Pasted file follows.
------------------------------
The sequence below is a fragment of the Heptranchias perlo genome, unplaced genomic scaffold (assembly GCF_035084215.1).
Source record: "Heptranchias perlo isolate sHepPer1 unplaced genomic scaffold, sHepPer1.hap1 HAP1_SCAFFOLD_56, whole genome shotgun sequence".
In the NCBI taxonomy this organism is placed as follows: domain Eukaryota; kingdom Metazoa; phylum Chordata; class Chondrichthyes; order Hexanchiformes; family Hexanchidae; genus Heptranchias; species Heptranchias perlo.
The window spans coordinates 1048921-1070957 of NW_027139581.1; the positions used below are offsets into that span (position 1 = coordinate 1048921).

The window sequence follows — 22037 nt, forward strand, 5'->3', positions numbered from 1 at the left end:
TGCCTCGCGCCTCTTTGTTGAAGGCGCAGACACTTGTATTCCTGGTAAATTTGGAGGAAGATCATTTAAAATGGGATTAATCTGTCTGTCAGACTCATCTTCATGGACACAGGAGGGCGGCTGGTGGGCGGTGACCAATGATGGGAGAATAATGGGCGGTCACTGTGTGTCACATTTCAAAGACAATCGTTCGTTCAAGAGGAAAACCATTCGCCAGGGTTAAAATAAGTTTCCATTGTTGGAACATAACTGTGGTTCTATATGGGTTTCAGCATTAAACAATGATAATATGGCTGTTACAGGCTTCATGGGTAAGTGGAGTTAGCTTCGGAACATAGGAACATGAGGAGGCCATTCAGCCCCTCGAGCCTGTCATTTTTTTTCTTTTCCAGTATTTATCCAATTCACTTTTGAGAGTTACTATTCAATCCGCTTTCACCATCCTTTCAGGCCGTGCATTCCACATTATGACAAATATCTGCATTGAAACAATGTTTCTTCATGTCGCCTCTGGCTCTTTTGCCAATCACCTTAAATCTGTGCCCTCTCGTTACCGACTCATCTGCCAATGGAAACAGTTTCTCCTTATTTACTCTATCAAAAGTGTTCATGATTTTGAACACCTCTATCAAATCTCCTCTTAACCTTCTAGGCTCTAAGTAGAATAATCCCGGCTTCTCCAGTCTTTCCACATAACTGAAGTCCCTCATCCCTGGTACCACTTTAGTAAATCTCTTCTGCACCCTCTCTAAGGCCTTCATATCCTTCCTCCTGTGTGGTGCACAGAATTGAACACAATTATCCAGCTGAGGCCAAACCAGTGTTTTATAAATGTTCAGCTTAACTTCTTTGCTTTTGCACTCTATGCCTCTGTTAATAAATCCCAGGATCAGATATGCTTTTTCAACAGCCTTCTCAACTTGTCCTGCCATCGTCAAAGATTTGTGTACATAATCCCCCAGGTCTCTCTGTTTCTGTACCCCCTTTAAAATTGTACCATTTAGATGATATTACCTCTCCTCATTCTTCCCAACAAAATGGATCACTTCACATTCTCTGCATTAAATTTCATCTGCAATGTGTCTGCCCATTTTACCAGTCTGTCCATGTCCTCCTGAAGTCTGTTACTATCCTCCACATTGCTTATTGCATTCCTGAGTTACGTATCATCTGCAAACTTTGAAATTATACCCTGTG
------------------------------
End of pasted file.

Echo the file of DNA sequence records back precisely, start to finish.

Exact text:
The sequence below is a fragment of the Heptranchias perlo genome, unplaced genomic scaffold (assembly GCF_035084215.1).
Source record: "Heptranchias perlo isolate sHepPer1 unplaced genomic scaffold, sHepPer1.hap1 HAP1_SCAFFOLD_56, whole genome shotgun sequence".
In the NCBI taxonomy this organism is placed as follows: domain Eukaryota; kingdom Metazoa; phylum Chordata; class Chondrichthyes; order Hexanchiformes; family Hexanchidae; genus Heptranchias; species Heptranchias perlo.
The window spans coordinates 1048921-1070957 of NW_027139581.1; the positions used below are offsets into that span (position 1 = coordinate 1048921).

The window sequence follows — 22037 nt, forward strand, 5'->3', positions numbered from 1 at the left end:
TGCCTCGCGCCTCTTTGTTGAAGGCGCAGACACTTGTATTCCTGGTAAATTTGGAGGAAGATCATTTAAAATGGGATTAATCTGTCTGTCAGACTCATCTTCATGGACACAGGAGGGCGGCTGGTGGGCGGTGACCAATGATGGGAGAATAATGGGCGGTCACTGTGTGTCACATTTCAAAGACAATCGTTCGTTCAAGAGGAAAACCATTCGCCAGGGTTAAAATAAGTTTCCATTGTTGGAACATAACTGTGGTTCTATATGGGTTTCAGCATTAAACAATGATAATATGGCTGTTACAGGCTTCATGGGTAAGTGGAGTTAGCTTCGGAACATAGGAACATGAGGAGGCCATTCAGCCCCTCGAGCCTGTCATTTTTTTTCTTTTCCAGTATTTATCCAATTCACTTTTGAGAGTTACTATTCAATCCGCTTTCACCATCCTTTCAGGCCGTGCATTCCACATTATGACAAATATCTGCATTGAAACAATGTTTCTTCATGTCGCCTCTGGCTCTTTTGCCAATCACCTTAAATCTGTGCCCTCTCGTTACCGACTCATCTGCCAATGGAAACAGTTTCTCCTTATTTACTCTATCAAAAGTGTTCATGATTTTGAACACCTCTATCAAATCTCCTCTTAACCTTCTAGGCTCTAAGTAGAATAATCCCGGCTTCTCCAGTCTTTCCACATAACTGAAGTCCCTCATCCCTGGTACCACTTTAGTAAATCTCTTCTGCACCCTCTCTAAGGCCTTCATATCCTTCCTCCTGTGTGGTGCACAGAATTGAACACAATTATCCAGCTGAGGCCAAACCAGTGTTTTATAAATGTTCAGCTTAACTTCTTTGCTTTTGCACTCTATGCCTCTGTTAATAAATCCCAGGATCAGATATGCTTTTTCAACAGCCTTCTCAACTTGTCCTGCCATCGTCAAAGATTTGTGTACATAATCCCCCAGGTCTCTCTGTTTCTGTACCCCCTTTAAAATTGTACCATTTAGATGATATTACCTCTCCTCATTCTTCCCAACAAAATGGATCACTTCACATTCTCTGCATTAAATTTCATCTGCAATGTGTCTGCCCATTTTACCAGTCTGTCCATGTCCTCCTGAAGTCTGTTACTATCCTCCACATTGCTTATTGCATTCCTGAGTTACGTATCATCTGCAAACTTTGAAATTATACCCTGTG